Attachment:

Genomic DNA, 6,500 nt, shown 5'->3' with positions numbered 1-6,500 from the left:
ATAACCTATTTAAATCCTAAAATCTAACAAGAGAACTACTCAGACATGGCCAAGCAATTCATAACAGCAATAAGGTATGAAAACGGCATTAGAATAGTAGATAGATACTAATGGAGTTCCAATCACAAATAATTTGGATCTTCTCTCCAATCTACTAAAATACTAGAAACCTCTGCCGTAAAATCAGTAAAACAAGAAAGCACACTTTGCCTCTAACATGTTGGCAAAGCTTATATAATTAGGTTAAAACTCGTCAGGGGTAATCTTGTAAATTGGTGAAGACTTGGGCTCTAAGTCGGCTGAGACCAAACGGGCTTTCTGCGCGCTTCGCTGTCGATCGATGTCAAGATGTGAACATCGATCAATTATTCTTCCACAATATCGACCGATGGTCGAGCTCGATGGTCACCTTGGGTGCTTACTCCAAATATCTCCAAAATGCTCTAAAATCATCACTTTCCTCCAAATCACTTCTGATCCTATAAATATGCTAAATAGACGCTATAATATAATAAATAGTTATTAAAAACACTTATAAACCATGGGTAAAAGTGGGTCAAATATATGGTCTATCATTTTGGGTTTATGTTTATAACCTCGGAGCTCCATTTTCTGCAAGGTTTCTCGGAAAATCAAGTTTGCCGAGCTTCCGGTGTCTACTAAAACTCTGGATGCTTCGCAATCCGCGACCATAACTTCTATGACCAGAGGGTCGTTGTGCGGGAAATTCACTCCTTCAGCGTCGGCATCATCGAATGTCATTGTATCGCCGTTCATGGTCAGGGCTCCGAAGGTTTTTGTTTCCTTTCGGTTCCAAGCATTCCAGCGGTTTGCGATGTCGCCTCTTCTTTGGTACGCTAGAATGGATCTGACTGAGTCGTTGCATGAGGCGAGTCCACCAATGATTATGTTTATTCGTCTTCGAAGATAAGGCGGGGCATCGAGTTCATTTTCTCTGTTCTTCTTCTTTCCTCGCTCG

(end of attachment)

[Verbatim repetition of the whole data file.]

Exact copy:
Genomic DNA, 6,500 nt, shown 5'->3' with positions numbered 1-6,500 from the left:
ATAACCTATTTAAATCCTAAAATCTAACAAGAGAACTACTCAGACATGGCCAAGCAATTCATAACAGCAATAAGGTATGAAAACGGCATTAGAATAGTAGATAGATACTAATGGAGTTCCAATCACAAATAATTTGGATCTTCTCTCCAATCTACTAAAATACTAGAAACCTCTGCCGTAAAATCAGTAAAACAAGAAAGCACACTTTGCCTCTAACATGTTGGCAAAGCTTATATAATTAGGTTAAAACTCGTCAGGGGTAATCTTGTAAATTGGTGAAGACTTGGGCTCTAAGTCGGCTGAGACCAAACGGGCTTTCTGCGCGCTTCGCTGTCGATCGATGTCAAGATGTGAACATCGATCAATTATTCTTCCACAATATCGACCGATGGTCGAGCTCGATGGTCACCTTGGGTGCTTACTCCAAATATCTCCAAAATGCTCTAAAATCATCACTTTCCTCCAAATCACTTCTGATCCTATAAATATGCTAAATAGACGCTATAATATAATAAATAGTTATTAAAAACACTTATAAACCATGGGTAAAAGTGGGTCAAATATATGGTCTATCATTTTGGGTTTATGTTTATAACCTCGGAGCTCCATTTTCTGCAAGGTTTCTCGGAAAATCAAGTTTGCCGAGCTTCCGGTGTCTACTAAAACTCTGGATGCTTCGCAATCCGCGACCATAACTTCTATGACCAGAGGGTCGTTGTGCGGGAAATTCACTCCTTCAGCGTCGGCATCATCGAATGTCATTGTATCGCCGTTCATGGTCAGGGCTCCGAAGGTTTTTGTTTCCTTTCGGTTCCAAGCATTCCAGCGGTTTGCGATGTCGCCTCTTCTTTGGTACGCTAGAATGGATCTGACTGAGTCGTTGCATGAGGCGAGTCCACCAATGATTATGTTTATTCGTCTTCGAAGATAAGGCGGGGCATCGAGTTCATTTTCTCTGTTCTTCTTCTTTCCTCGCTCG